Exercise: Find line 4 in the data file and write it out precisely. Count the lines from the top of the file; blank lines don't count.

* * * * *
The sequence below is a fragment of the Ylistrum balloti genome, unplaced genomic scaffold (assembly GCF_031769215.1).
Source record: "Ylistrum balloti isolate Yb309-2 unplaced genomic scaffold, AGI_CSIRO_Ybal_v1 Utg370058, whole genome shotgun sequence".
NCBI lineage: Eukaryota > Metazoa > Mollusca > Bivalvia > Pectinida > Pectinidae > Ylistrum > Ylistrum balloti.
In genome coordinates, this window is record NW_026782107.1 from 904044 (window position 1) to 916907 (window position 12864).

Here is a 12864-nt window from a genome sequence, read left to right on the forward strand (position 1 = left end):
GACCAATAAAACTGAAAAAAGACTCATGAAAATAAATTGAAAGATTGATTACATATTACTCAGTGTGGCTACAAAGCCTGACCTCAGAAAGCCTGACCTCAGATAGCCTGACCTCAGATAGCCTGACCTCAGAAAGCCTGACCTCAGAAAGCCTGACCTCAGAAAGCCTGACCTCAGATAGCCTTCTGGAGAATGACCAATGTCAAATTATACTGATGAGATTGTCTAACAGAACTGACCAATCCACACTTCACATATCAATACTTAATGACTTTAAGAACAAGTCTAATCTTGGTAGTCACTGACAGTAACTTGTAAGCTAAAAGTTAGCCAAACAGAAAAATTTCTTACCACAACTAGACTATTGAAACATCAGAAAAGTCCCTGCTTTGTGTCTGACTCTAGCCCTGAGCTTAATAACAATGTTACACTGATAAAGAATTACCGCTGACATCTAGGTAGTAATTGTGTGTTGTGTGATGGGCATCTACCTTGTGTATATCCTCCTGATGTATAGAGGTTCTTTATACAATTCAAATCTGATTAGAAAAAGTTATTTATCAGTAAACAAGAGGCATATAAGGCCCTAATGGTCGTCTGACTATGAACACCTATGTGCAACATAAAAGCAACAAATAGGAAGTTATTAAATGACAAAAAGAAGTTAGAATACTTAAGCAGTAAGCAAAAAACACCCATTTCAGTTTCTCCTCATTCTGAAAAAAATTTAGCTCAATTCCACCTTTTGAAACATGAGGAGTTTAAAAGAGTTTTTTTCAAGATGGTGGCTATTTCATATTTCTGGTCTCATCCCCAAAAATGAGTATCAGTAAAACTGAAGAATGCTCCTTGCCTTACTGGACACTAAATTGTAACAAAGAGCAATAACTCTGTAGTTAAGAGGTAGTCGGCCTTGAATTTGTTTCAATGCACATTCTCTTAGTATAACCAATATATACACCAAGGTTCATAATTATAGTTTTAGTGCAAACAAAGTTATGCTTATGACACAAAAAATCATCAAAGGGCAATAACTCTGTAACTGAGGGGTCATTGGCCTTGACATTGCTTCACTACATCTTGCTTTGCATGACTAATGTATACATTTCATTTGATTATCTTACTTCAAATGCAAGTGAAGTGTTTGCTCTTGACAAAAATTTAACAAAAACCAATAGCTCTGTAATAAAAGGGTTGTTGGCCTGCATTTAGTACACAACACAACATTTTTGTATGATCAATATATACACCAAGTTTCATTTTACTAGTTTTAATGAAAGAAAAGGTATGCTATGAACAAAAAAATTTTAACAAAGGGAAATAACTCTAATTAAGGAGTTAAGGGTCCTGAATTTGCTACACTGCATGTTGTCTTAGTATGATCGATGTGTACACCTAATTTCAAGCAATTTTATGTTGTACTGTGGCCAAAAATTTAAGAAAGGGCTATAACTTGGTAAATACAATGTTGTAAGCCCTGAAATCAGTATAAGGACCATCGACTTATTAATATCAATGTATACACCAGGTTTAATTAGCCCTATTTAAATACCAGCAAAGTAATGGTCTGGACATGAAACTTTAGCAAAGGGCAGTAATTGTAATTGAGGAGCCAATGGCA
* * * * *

In genome coordinates, this window is record NW_026782107.1 from 904044 (window position 1) to 916907 (window position 12864).